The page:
(Just to reiterate, the point of my suggestion for an improved slogan was to motivate more by appealing more to recipients' needs than to donors' sense of being a hero.)

It would be nice to have a slogan that could capture all types of causes. Let's keep thinking...

If we cannot find such a slogan, something about lifesaving or difference-making may be a good proxy.

After all, preventing there from being more farmed animals in the future is in a sense 'saving' lives, at least in the roundabout sense that preventing awful lives is 'saving' individuals from experiencing a life of so much suffering that the life isn't worth living. More straightforwardly, preventing the extinction of intelligent species 'saves' the opportunity for many, many future intelligent beings to live.

Comment author: jayquigley 19 November 2015 08:40:21PM 0 points [-]

Admittedly, some people may be more motivated by 'be a superdonor' than 'be a mega-lifesaver'. Different strokes can be expected to motivate different folks.

Comment author: Gleb_T  (EA Profile) 15 November 2015 10:09:00PM 1 point [-]

Hm, that's an interesting variant. Let's ponder this a bit more.

"Superdonor" is specifically about helping people be effective in their donations, whatever the cause.

"Mega-Lifesaver" is specifically about helping save lives. That seems a bit more limiting in terms of focusing on only one outcome. It might not capture people who care about animal welfare, environmental issues, etc. What do you think?

Comment author: jayquigley 19 November 2015 08:39:00PM 0 points [-]

I agree, and had actually thought about that.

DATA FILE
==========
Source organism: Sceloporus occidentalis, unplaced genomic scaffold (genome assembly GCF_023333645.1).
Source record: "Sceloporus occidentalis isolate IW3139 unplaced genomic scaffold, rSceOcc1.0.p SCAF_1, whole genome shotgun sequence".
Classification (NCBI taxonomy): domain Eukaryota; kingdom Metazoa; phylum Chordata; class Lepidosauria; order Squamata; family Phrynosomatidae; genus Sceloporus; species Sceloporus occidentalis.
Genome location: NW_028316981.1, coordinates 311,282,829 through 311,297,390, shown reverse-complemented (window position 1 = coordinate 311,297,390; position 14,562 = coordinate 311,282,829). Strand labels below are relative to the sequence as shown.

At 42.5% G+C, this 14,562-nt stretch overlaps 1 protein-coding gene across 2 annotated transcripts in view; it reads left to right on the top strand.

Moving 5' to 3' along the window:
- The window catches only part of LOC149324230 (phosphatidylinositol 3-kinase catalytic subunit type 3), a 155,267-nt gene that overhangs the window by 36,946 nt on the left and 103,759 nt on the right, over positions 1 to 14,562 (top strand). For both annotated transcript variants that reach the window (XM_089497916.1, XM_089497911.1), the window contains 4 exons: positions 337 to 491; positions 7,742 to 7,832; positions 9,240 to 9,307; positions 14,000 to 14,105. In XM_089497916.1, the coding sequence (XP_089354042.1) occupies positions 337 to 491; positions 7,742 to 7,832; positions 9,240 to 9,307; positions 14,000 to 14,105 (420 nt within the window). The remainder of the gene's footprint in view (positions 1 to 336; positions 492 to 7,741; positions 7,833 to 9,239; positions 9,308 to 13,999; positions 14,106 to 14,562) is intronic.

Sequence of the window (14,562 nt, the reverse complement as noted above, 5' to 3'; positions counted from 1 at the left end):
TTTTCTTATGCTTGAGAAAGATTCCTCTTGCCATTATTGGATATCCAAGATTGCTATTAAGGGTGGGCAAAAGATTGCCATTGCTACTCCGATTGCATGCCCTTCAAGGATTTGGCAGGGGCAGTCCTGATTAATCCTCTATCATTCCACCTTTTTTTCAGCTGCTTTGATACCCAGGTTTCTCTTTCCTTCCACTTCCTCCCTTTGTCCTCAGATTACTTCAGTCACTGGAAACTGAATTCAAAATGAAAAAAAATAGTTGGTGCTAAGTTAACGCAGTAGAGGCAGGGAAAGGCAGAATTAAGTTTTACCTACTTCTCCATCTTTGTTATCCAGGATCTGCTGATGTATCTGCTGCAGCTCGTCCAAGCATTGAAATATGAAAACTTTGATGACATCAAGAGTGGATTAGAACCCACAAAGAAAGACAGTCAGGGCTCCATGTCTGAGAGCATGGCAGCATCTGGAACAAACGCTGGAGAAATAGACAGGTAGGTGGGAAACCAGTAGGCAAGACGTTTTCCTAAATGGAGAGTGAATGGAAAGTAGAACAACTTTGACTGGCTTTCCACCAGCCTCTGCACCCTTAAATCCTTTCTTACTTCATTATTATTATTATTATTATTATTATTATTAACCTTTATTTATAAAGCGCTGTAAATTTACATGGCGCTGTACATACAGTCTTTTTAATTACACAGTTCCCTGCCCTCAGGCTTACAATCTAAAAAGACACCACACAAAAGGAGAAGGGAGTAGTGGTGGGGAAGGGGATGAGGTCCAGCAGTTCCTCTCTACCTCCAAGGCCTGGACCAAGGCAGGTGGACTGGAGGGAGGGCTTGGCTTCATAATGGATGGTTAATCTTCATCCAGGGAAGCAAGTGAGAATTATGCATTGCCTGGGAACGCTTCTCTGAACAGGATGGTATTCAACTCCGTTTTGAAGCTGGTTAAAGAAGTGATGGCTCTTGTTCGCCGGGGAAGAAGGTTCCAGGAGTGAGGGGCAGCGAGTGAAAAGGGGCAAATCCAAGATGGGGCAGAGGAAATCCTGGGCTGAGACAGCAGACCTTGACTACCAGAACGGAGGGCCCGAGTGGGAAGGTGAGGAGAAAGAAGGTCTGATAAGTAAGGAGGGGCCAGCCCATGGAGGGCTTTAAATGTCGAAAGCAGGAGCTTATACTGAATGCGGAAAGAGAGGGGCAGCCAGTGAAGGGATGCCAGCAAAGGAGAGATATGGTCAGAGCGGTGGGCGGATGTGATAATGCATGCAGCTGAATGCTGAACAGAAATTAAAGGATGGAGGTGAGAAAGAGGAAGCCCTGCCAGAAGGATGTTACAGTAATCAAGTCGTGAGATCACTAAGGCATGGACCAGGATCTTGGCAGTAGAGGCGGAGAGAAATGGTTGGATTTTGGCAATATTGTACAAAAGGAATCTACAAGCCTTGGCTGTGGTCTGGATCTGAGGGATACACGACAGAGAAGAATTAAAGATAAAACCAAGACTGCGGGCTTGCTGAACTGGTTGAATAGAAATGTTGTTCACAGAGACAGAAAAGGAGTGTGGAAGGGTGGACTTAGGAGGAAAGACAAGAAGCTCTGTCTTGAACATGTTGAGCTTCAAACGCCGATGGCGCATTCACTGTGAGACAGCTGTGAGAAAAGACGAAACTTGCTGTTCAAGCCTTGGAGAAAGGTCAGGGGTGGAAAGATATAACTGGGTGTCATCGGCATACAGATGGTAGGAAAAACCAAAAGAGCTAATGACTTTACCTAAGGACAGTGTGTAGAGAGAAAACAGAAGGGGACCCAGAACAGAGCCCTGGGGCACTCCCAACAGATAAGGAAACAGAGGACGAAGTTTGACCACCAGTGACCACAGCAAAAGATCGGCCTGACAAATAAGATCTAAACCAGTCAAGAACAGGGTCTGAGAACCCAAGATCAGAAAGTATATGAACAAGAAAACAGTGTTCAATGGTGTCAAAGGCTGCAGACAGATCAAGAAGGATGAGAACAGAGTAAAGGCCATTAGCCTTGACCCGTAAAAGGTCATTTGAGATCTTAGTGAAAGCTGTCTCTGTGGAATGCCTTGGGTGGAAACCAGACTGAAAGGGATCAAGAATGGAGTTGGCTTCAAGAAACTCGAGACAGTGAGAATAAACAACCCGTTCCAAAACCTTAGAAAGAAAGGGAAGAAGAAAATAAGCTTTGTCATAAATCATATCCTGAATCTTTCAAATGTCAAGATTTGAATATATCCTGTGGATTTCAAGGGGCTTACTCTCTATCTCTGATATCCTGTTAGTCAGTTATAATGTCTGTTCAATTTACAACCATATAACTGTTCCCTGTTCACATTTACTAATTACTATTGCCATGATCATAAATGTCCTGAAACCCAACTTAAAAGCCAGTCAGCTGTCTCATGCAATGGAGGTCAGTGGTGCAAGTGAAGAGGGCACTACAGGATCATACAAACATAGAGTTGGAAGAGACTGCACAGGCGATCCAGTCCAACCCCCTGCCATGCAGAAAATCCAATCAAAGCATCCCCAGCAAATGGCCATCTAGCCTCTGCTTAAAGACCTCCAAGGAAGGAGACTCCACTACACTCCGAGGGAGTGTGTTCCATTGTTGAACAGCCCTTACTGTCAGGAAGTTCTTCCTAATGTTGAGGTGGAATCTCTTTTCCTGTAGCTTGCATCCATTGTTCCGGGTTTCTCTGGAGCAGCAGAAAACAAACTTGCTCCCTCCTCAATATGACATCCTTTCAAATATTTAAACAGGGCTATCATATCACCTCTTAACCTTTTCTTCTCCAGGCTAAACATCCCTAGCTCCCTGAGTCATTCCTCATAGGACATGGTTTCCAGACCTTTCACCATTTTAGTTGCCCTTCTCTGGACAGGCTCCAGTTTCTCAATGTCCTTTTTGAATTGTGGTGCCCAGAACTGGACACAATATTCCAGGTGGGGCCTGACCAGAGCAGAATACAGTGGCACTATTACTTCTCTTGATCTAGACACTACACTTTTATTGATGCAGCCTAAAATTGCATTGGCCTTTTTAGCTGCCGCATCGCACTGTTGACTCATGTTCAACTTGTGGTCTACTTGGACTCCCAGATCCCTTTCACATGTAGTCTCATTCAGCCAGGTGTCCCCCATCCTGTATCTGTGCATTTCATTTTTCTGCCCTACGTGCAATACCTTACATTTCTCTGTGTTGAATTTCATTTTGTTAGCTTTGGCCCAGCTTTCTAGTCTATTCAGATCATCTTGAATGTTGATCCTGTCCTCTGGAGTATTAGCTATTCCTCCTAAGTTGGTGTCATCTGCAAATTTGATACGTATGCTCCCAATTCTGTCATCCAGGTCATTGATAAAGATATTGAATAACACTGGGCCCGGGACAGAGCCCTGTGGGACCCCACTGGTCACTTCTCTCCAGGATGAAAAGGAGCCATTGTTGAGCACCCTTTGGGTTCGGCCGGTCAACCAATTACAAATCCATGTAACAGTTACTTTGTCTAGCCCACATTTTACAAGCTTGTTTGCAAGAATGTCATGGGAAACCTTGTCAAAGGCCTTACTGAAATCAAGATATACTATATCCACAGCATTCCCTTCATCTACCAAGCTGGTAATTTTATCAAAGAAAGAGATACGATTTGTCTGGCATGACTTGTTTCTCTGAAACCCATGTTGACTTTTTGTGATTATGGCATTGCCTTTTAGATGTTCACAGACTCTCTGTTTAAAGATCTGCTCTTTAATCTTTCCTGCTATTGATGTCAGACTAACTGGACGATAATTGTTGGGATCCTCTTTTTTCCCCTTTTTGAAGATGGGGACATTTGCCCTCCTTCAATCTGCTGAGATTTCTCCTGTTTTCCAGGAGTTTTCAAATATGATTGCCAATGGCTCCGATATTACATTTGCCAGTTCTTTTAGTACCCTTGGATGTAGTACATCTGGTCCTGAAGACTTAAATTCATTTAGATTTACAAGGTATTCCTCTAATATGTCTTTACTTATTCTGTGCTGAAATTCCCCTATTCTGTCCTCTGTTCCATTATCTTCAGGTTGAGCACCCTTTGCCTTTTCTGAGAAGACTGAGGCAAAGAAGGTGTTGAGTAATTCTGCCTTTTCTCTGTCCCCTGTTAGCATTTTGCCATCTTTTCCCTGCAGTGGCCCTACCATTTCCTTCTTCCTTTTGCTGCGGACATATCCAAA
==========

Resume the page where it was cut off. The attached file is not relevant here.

(Just to reiterate, the point of my suggestion for an improved slogan was to motivate more by appealing more to recipients' needs than to donors' sense of being a hero.)

It would be nice to have a slogan that could capture all types of causes. Let's keep thinking...

If we cannot find such a slogan, something about lifesaving or difference-making may be a good proxy.

After all, preventing there from being more farmed animals in the future is in a sense 'saving' lives, at least in the roundabout sense that preventing awful lives is 'saving' individuals from experiencing a life of so much suffering that the life isn't worth living. More straightforwardly, preventing the extinction of intelligent species 'saves' the opportunity for many, many future intelligent beings to live.

Comment author: jayquigley 15 November 2015 04:01:29PM 0 points [-]

"Be a Superdonor" sounds like one is being encouraged to rack up a high score or become a superhero. That's okay. And maybe it sublty would help people think about effectiveness. But it doesn't put focus on the individuals people are helping. Any old local charity could ask us to be the same.

By contrast, what about "Be a Mega-Lifesaver"? This makes effective altruism out to be about the thrilling task of literally saving lives and life-years. That's why I'm an EA. One problem is that this phrase is slightly more cumbersome.